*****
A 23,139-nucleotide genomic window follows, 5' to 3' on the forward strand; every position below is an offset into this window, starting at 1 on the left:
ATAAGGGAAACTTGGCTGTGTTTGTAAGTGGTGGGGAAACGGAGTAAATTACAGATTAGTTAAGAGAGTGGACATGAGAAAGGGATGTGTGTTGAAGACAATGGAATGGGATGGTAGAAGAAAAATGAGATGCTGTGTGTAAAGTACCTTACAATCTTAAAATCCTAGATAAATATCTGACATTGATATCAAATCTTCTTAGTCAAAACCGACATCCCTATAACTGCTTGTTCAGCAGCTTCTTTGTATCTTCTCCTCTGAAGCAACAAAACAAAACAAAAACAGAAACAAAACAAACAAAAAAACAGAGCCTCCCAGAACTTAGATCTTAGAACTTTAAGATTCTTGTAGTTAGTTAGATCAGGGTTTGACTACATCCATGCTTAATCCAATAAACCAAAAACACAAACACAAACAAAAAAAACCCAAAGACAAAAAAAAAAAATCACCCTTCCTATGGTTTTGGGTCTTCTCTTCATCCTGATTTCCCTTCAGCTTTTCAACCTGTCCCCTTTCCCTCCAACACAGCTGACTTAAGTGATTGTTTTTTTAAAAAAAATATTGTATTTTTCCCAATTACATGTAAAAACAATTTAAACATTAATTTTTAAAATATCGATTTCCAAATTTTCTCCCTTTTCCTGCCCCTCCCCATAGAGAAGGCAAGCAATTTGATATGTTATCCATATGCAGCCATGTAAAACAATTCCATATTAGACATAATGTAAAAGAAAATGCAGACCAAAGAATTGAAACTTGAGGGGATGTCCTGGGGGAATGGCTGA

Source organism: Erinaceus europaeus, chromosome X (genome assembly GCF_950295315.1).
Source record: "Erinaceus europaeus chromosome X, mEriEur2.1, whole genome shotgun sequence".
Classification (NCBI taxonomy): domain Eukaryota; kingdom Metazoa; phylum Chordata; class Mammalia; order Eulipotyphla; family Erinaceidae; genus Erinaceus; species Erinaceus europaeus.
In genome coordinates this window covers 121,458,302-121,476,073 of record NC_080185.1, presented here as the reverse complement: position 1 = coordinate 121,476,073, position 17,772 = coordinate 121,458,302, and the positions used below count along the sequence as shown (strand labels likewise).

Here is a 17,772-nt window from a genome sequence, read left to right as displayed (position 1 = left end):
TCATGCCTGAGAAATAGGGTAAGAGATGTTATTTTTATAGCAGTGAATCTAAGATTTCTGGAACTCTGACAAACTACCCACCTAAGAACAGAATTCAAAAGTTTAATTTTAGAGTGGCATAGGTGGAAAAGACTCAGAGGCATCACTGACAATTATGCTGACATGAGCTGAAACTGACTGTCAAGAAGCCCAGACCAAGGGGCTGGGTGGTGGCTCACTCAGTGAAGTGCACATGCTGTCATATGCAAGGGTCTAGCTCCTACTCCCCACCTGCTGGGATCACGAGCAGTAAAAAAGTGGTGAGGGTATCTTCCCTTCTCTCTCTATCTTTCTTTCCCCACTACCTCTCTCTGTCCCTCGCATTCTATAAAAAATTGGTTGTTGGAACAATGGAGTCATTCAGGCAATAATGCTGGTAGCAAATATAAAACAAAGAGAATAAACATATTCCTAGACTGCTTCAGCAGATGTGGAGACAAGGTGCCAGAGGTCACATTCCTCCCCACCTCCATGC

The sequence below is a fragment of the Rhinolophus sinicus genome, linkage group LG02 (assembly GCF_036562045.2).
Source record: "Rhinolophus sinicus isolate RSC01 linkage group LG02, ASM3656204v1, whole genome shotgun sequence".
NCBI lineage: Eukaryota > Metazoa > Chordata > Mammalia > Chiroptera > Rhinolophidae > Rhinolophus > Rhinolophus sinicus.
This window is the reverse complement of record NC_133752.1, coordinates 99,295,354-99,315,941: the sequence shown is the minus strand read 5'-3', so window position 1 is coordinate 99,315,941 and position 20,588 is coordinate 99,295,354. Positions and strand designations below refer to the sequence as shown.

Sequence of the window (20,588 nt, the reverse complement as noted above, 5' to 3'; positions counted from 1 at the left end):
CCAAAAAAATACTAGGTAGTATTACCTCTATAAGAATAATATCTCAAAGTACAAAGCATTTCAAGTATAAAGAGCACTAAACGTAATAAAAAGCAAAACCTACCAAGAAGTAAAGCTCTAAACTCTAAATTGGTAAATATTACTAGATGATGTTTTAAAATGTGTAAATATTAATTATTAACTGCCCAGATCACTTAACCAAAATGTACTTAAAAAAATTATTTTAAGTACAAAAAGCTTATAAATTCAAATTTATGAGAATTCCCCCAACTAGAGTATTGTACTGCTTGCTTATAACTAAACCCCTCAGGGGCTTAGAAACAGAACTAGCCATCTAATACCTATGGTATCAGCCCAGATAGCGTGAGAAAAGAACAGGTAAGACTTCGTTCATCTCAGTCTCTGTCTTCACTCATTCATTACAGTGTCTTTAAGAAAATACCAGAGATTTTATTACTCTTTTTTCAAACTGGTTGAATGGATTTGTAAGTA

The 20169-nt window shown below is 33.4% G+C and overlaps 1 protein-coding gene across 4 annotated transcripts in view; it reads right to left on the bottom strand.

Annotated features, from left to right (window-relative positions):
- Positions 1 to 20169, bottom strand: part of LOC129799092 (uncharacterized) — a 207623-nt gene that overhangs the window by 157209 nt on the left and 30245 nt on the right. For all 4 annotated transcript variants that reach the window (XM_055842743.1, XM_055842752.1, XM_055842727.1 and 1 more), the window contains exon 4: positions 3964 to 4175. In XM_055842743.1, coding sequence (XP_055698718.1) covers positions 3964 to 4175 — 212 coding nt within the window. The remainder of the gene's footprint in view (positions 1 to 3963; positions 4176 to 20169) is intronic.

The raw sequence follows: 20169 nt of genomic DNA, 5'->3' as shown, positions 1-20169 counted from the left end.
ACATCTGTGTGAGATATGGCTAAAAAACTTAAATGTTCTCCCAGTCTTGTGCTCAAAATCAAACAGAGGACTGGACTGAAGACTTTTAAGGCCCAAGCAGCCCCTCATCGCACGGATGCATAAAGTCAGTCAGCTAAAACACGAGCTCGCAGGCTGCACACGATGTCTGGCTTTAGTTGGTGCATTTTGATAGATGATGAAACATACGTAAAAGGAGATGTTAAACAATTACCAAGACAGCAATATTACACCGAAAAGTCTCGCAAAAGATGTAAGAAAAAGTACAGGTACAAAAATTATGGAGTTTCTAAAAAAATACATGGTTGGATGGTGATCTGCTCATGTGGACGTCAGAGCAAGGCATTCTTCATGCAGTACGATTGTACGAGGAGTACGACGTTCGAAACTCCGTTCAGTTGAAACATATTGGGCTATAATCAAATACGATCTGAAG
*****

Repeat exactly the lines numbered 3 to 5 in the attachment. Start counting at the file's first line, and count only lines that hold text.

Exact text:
Source organism: Erinaceus europaeus, chromosome X (genome assembly GCF_950295315.1).
Source record: "Erinaceus europaeus chromosome X, mEriEur2.1, whole genome shotgun sequence".
Classification (NCBI taxonomy): domain Eukaryota; kingdom Metazoa; phylum Chordata; class Mammalia; order Eulipotyphla; family Erinaceidae; genus Erinaceus; species Erinaceus europaeus.